Debut from ‘Thumbscrew’ Showcases Exciting Trio of Equals

Thumbscrew - a trio of equals

Thumbscrew – a trio of equals

When I reviewed Mary Halvorson’s ‘Illusionary Sea’ (which made my Top Music of 2013) I noted that there was a trade-off of intimacy for the larger ideas that are only possible with the broader palette of a septet. Now Halvorson is back leading the trio Thumbscrew in their self-titled debut recording, and it is simply amazing.

Musical Genre: Jazz

Where to buy: Cuneiform Records

Artist: Thumbscrew – Mary Halvorson, Tomas Fujiwara and Michael Formanek


The band’s name might conjure a fearsome image, but Thumbscrew makes inviting music full of wonder and discovery. A recently formed collective of improvisational masters, the trio features guitarist Mary Halvorson and drummer Tomas Fujiwara, who can often be found working together in an array of arresting settings, and bassist Michael Formanek, a creative catalyst on jazz’s adventurous frontiers for more than three decades.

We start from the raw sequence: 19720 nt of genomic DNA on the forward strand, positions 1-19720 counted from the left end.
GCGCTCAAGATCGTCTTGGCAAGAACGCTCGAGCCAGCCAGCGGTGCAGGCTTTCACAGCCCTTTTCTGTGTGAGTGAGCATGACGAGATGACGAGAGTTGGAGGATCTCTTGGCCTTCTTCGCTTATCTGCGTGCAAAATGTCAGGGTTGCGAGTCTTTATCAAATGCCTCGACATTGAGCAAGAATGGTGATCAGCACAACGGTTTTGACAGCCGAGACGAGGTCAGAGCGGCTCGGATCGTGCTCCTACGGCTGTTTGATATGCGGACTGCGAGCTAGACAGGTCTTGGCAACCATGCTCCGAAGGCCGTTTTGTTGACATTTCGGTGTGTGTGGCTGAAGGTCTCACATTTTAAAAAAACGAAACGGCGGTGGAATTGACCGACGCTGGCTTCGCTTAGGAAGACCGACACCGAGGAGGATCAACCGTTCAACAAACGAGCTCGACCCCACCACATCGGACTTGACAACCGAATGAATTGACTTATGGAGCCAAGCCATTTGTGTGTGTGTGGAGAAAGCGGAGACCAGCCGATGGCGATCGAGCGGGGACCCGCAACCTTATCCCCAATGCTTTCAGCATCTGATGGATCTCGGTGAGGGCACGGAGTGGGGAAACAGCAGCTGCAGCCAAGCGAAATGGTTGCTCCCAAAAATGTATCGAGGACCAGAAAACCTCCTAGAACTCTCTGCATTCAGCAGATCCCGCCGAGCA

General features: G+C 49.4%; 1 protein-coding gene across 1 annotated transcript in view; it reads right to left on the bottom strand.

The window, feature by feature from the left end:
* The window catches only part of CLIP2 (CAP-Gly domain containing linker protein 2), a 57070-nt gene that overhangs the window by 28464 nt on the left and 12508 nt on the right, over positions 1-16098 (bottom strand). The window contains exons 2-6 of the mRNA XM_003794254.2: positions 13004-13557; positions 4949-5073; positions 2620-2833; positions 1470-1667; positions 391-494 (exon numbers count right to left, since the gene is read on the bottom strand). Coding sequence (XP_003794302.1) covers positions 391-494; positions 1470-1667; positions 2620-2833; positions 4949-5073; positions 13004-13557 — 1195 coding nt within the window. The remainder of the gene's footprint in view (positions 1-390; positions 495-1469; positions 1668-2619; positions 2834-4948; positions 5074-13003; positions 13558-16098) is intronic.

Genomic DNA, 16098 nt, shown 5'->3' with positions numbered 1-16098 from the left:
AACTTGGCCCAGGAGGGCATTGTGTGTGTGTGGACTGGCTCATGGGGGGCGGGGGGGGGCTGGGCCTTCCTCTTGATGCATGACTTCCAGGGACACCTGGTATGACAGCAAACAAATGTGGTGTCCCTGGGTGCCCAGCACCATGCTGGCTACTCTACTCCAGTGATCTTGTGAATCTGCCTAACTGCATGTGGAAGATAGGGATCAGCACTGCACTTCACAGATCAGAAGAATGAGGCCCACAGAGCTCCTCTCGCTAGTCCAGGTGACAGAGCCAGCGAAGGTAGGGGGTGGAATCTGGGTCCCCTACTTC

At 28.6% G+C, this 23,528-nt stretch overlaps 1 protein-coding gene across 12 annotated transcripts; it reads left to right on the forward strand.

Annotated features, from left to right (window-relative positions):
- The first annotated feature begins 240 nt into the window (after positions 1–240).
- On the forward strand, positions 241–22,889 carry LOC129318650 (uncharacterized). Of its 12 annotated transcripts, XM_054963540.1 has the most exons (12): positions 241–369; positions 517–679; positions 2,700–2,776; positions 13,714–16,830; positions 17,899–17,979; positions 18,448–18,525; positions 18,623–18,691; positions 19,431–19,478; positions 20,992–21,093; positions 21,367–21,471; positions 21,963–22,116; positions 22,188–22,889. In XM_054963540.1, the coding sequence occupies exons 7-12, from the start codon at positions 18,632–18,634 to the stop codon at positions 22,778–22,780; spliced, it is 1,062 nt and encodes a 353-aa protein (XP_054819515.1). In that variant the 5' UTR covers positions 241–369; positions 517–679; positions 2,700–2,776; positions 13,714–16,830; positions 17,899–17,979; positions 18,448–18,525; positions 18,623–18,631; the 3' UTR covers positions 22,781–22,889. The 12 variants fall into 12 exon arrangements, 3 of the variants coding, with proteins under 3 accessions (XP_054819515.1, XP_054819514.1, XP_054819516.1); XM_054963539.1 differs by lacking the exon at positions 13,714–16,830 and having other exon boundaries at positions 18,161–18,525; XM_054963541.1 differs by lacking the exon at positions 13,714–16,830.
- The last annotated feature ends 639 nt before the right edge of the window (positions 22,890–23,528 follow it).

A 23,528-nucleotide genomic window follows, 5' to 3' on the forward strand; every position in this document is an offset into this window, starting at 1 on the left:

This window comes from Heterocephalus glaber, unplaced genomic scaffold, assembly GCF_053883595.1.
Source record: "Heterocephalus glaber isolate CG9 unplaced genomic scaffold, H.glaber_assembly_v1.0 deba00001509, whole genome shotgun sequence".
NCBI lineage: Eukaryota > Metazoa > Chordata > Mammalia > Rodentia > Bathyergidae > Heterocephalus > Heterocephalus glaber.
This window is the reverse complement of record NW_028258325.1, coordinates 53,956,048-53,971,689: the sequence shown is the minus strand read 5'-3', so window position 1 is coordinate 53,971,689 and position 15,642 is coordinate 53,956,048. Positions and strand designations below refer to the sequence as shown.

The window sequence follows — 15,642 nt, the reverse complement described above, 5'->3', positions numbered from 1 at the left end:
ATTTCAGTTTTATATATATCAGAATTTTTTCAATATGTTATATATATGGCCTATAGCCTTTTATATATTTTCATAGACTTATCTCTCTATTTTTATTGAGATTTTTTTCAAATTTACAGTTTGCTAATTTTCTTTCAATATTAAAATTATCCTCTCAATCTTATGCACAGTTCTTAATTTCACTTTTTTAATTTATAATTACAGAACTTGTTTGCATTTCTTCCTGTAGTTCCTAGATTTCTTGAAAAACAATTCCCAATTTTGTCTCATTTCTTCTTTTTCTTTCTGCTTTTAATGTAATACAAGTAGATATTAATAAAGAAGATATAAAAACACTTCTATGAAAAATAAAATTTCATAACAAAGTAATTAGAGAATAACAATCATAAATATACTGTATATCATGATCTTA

Formanek, Halvorson and Fujiwara are all known for their prodigious capabilities in free improv settings, but Thumbscrew is more of a composer’s vehicle. While many cooperative bands draw on material recycled from other projects, “one of the things we said at the beginning is let’s just write music for Thumbscrew and it will only be Thumbscrew music,” says Formanek. “It really is a three-composer trio, and all of our tunes have our basic aesthetics attached. But we want everybody to have input. Nobody’s afraid to make a decision. It’s one of the first co-ops I’ve been in where everyone’s really willing to take control at any given moment.”

General Impressions:

There is something about Mary Halvorson and the trio format. When you look at her solo output – Dragon’s Head is a trio album, and ‘Saturn Sings’ and ‘Bending Bridges’ have half of their tracks dominated by trio play, leaving only ‘Illusionary Sea’ as a true large ensemble work – you see trio play dominate.

With Thumbscrew you get Halvorson in a very comfortable trio setting, with Michael Formanek on bass and Tomas Fujiwara on drums. Fujiwara and Halvorson worked together on Living By Lanterns (on my ‘Best of 2012’ list), and began working with Formanek by accident and have continued ever since.